I thought it might be interesting to find one anecdote to best encapsulate the strange life of William Seabrook. But, then, his life was so full of incident and he knew so many of the kind of people who are ornaments to any reminiscence that it seemed too daunting a task.
FROM THE ARCHIVE: Richard Myrle Buckley, a former logger, was not only decades outside his time, he was untamable and unclassifiable. Some other way lies fame and fortune, his way lies legend.
FROM THE ARCHIVE: The most notorious of all female spies, the personification of the femme fatale, the mysterious exotic and erotic dancer from the East, Mata Hari was really Margaretha Geertruida Zelle, who broke away from her Friesland home in the Netherlands by answering a personal ad in the newspaper.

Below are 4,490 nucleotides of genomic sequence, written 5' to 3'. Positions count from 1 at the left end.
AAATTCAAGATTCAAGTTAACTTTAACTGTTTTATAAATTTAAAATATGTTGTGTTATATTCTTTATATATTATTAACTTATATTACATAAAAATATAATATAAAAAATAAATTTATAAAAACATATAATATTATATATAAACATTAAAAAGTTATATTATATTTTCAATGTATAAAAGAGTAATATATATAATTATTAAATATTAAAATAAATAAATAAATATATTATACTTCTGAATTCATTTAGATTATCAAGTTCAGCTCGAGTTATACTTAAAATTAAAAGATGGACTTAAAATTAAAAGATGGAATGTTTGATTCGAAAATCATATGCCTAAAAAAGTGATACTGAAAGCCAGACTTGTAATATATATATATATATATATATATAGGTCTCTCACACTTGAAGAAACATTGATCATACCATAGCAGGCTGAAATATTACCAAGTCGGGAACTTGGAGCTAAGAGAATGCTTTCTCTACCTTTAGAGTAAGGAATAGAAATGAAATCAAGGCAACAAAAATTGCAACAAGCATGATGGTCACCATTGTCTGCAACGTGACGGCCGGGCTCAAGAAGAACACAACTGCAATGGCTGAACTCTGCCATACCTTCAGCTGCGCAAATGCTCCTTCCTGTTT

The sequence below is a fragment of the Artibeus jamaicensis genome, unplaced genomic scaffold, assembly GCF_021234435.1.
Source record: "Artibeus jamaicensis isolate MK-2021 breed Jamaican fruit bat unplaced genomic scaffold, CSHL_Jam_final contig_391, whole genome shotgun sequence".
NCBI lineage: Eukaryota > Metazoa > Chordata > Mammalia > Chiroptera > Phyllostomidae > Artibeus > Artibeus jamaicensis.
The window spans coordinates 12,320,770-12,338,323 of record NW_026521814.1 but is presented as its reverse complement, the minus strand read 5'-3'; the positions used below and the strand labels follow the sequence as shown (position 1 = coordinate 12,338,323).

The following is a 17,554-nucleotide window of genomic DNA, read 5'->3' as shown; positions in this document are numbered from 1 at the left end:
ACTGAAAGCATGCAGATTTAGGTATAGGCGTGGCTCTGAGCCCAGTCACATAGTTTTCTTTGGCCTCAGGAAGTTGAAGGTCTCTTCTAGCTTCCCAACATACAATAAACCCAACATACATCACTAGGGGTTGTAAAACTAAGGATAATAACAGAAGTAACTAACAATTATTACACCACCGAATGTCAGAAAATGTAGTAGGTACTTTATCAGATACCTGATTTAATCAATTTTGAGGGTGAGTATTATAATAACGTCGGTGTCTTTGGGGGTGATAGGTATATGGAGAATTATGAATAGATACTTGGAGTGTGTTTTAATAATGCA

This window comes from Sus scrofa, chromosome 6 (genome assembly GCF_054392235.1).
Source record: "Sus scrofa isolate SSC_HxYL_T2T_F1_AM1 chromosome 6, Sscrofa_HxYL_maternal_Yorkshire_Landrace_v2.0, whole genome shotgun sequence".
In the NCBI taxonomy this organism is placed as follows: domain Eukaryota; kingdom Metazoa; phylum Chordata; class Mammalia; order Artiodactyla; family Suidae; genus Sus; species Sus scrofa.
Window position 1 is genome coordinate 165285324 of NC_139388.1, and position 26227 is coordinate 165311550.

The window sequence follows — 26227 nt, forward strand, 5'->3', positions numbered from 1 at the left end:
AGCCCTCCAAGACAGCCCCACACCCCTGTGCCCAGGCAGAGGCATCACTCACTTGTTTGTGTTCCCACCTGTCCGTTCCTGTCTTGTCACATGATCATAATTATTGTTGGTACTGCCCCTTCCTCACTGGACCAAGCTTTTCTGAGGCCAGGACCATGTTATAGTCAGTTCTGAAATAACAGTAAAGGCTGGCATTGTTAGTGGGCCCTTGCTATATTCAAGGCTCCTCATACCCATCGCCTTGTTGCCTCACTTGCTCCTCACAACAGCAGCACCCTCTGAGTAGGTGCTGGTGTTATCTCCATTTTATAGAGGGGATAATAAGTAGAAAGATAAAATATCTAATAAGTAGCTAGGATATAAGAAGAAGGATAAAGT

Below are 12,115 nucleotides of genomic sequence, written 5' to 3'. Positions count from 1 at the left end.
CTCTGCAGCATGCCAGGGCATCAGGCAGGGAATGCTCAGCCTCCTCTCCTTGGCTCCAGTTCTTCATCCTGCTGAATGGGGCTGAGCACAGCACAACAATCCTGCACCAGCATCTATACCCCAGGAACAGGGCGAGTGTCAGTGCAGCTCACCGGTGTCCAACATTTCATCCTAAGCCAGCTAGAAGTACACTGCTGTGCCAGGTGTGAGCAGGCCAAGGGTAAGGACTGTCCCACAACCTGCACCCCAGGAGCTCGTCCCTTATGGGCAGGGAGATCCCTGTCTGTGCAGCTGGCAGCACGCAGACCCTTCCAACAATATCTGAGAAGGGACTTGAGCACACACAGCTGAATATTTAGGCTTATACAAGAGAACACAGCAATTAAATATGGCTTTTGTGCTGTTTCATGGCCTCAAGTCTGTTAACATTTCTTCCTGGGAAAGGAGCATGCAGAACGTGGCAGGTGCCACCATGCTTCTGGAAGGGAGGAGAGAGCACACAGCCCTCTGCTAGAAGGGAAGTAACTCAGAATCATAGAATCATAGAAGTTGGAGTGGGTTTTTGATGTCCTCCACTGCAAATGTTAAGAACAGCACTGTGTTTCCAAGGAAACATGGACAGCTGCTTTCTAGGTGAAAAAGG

FROM THE ARCHIVE: According to the reporter on the Virginia City Enterprise, a fellow named Mark Twain, Menken had the effect of “a vast spray of gas jets.” She was “a magnificent spectacle.” Not a star but “a whole constellation.”
FROM THE ARCHIVE: By the time Eliza Lynch was 25 years old she owned more real estate than any other woman in the world: in addition to dozens of town and city properties, 10 million hectares of countryside.
Sure, there’s the adage “What’s old is new,” but does that really explain why the world’s original alcoholic beverage is creating buzz again?
What is it to be Canadian? That’s probably impossible to define, and we’ve twisted ourselves in knots trying to figure that out. This Canada Day, we revisit a favourite essay on the subject.
When words fail, a photograph does not. And with the rise of image-heavy social media apps like Instagram, photojournalists have become the unsung heroes of truth. Does it matter who stands behind the lens?
FROM THE ARCHIVE: Revisiting a memorable trip to Japan, where a cherry-blossom party runs wild and romance cuts short.